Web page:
Here in Kutch it’s been no different. Except that these one-off conversations over beedis with strangers have given way to unusual friendships. Siddiqi Kaka, our neighbourhood carpenter, comes to fix things at our house frequently. We share a beedi to catch up on each other’s daily lives every time we meet. I like to believe that it is because of our initial beedi bonding, that I’ve had the pleasure of a long adda with him once about life before partition, the earthquake and the rise in communal tensions he has seen over his life in Bhuj. He even helped me put up a monthly planner at my workplace!
My barber in Bhuj, Prayas Kaka, is an old man of a few measured words. As usual, he too was taken aback, when right after getting off a call in which I was rattling off English, I asked him for a beedi. Now it has become a custom for us to smoke a beedi together first, before he begins to cut my hair. I’ve learnt that at the age of 80 something, he lives all by himself in the same shop that doubles up as his bedroom at night. I asked him once how he manages to live alone without any company at that age. He looked at the ceiling in deep thought as if to recall something and replied, “Never eat at another’s house, never sleep (have sex) at another’s house”. I still chuckle in amusement at the old man’s unfiltered spartan advice.
The precise reason why we smoking or asking for a beedi startles people, was perhaps best articulated by the owner of a tiny food joint I frequent in Bhuj. When I asked for one, he looked back at me and asked, “Aap beedi peete ho?”. I said yes and asked why he was asking. He remarked, “Aap jaise bade aadmi hum jaise logon ke jaise beedi kaha peete hai?”
This is exactly what it is for me I believe. Although I had primarily switched to beedis to save some money while pampering my smoke fixation, it actualised in a way I hadn’t predicted. Looking and sounding the way I do (as a city-bred, English-speaking young man), I often find myself out of place on the streets of my own country. The class divide is too obvious and people hesitate to interact as an equal with me. Maybe they even idolise me in some sense. So just the mere act of asking for a beedi, helps me break that glass wall, at least momentarily, and acquaint myself with the average smoker on the street.
A Marlboro cigarette looks exactly the same whether one buys it in Delhi, Guwahati, Mumbai or Hyderabad. Not just that, the filter is the same and the tobacco tastes exactly the same too. There is a huge amount of money, technology and effort that goes behind the product to ensure this uniformity. Every brand has its own special grade tobacco that makes every cigarette taste exactly the same. The packaging is no exception. Naturally production too needs to be centralised to collate all these individual parts into one homogenous consistent brand. One must not be able to differentiate one box from the other. In the hypothetical situation that does happen, the consumer suspects fraud. This is true for most mass produced products of any brand.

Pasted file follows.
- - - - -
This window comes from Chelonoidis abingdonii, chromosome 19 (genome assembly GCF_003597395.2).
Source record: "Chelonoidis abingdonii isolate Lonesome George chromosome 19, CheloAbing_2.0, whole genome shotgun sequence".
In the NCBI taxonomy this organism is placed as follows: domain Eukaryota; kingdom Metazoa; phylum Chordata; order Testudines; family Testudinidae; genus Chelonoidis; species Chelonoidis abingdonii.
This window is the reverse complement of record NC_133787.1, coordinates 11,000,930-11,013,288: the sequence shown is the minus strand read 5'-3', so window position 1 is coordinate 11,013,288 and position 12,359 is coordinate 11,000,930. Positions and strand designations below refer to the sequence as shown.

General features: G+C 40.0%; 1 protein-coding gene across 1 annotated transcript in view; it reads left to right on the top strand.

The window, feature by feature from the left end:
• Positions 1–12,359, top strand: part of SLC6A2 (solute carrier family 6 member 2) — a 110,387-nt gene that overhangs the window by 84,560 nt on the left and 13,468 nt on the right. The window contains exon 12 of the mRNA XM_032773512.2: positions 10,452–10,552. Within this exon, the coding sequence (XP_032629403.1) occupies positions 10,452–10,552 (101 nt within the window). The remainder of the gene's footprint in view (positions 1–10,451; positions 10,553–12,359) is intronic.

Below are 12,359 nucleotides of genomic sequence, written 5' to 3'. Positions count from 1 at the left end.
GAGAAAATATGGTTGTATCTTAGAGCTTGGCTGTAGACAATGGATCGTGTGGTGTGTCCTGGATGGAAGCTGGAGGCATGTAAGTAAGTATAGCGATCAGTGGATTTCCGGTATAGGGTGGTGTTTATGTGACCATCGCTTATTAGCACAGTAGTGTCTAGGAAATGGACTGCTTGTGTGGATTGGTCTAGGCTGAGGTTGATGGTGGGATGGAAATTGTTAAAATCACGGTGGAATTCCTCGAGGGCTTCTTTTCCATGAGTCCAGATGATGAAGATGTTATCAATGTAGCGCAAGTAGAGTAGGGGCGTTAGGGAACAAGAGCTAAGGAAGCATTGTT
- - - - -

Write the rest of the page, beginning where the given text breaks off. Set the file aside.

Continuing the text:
But beedis are made from tobacco that grows locally in every place, different even within the same state. Hundred different people then hand roll it and bundle it into packs. There are about 300 registered brands of beedi in India and several thousands more small-scale manufacturers cum contractors who account for the bulk of the beedi production in India. The interesting bit for me is how consumers often recognise and differentiate beedis by the colour of the thread tied around them. You will hear buyers ask shopkeepers for laal, hara or kala dhage ka beedi. This is because small scale manufacturers usually don’t have printed packaging, but transparent plastic packets with nothing printed on them or open bundles tied with thread.
I had begun writing this blog to share my experiences of building rapport with people. But in the process I’ve learnt more about its health hazards, the economics of its taxation, poor wages and exploitative conditions of the women and children who make it. This blog is in no way intended to encourage others to smoke beedis or support those who do. Maybe I should stop smoking beedis too…